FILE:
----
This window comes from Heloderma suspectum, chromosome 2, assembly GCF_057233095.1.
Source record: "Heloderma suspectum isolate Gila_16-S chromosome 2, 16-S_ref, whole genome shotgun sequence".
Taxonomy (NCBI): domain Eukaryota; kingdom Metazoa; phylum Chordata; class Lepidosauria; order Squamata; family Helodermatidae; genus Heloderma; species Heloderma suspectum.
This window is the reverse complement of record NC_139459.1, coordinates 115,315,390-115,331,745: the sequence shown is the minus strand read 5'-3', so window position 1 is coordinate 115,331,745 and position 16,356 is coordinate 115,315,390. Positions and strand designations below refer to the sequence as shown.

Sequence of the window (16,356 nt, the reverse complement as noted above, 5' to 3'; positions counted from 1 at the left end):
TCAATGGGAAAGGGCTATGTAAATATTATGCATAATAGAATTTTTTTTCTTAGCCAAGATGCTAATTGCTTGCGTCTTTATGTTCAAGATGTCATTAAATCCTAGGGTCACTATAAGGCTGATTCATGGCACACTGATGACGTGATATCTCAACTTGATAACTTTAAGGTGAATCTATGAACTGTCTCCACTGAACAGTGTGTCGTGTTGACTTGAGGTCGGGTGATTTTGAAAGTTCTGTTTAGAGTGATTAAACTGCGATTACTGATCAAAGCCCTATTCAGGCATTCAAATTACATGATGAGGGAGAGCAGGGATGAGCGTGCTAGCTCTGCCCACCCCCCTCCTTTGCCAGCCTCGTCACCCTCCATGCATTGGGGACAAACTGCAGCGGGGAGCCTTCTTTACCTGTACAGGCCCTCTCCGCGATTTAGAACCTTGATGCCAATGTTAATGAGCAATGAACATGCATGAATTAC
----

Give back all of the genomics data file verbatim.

This window comes from Heloderma suspectum, chromosome 2, assembly GCF_057233095.1.
Source record: "Heloderma suspectum isolate Gila_16-S chromosome 2, 16-S_ref, whole genome shotgun sequence".
Taxonomy (NCBI): domain Eukaryota; kingdom Metazoa; phylum Chordata; class Lepidosauria; order Squamata; family Helodermatidae; genus Heloderma; species Heloderma suspectum.
This window is the reverse complement of record NC_139459.1, coordinates 115,315,390-115,331,745: the sequence shown is the minus strand read 5'-3', so window position 1 is coordinate 115,331,745 and position 16,356 is coordinate 115,315,390. Positions and strand designations below refer to the sequence as shown.

Sequence of the window (16,356 nt, the reverse complement as noted above, 5' to 3'; positions counted from 1 at the left end):
TCAATGGGAAAGGGCTATGTAAATATTATGCATAATAGAATTTTTTTTCTTAGCCAAGATGCTAATTGCTTGCGTCTTTATGTTCAAGATGTCATTAAATCCTAGGGTCACTATAAGGCTGATTCATGGCACACTGATGACGTGATATCTCAACTTGATAACTTTAAGGTGAATCTATGAACTGTCTCCACTGAACAGTGTGTCGTGTTGACTTGAGGTCGGGTGATTTTGAAAGTTCTGTTTAGAGTGATTAAACTGCGATTACTGATCAAAGCCCTATTCAGGCATTCAAATTACATGATGAGGGAGAGCAGGGATGAGCGTGCTAGCTCTGCCCACCCCCCTCCTTTGCCAGCCTCGTCACCCTCCATGCATTGGGGACAAACTGCAGCGGGGAGCCTTCTTTACCTGTACAGGCCCTCTCCGCGATTTAGAACCTTGATGCCAATGTTAATGAGCAATGAACATGCATGAATTAC